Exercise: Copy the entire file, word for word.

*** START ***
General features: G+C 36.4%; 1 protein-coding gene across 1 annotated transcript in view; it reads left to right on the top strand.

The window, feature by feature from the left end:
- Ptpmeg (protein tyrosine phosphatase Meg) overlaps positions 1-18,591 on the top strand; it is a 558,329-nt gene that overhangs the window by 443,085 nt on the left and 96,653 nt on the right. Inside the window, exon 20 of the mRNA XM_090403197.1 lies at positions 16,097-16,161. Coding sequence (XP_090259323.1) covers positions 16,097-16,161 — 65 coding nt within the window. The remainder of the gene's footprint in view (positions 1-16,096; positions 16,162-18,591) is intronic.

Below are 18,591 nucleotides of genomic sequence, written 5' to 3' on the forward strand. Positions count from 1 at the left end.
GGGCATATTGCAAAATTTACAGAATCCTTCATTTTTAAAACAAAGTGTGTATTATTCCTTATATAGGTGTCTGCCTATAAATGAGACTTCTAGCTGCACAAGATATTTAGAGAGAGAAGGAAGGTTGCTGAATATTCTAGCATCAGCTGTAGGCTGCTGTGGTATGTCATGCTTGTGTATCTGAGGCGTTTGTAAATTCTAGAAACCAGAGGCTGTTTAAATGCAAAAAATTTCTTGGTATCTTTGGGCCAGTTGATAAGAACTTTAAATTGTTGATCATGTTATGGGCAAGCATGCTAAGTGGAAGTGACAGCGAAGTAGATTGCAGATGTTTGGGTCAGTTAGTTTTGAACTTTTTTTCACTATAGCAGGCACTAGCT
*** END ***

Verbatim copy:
General features: G+C 36.4%; 1 protein-coding gene across 1 annotated transcript in view; it reads left to right on the top strand.

The window, feature by feature from the left end:
- Ptpmeg (protein tyrosine phosphatase Meg) overlaps positions 1-18,591 on the top strand; it is a 558,329-nt gene that overhangs the window by 443,085 nt on the left and 96,653 nt on the right. Inside the window, exon 20 of the mRNA XM_090403197.1 lies at positions 16,097-16,161. Coding sequence (XP_090259323.1) covers positions 16,097-16,161 — 65 coding nt within the window. The remainder of the gene's footprint in view (positions 1-16,096; positions 16,162-18,591) is intronic.

Below are 18,591 nucleotides of genomic sequence, written 5' to 3' on the forward strand. Positions count from 1 at the left end.
GGGCATATTGCAAAATTTACAGAATCCTTCATTTTTAAAACAAAGTGTGTATTATTCCTTATATAGGTGTCTGCCTATAAATGAGACTTCTAGCTGCACAAGATATTTAGAGAGAGAAGGAAGGTTGCTGAATATTCTAGCATCAGCTGTAGGCTGCTGTGGTATGTCATGCTTGTGTATCTGAGGCGTTTGTAAATTCTAGAAACCAGAGGCTGTTTAAATGCAAAAAATTTCTTGGTATCTTTGGGCCAGTTGATAAGAACTTTAAATTGTTGATCATGTTATGGGCAAGCATGCTAAGTGGAAGTGACAGCGAAGTAGATTGCAGATGTTTGGGTCAGTTAGTTTTGAACTTTTTTTCACTATAGCAGGCACTAGCT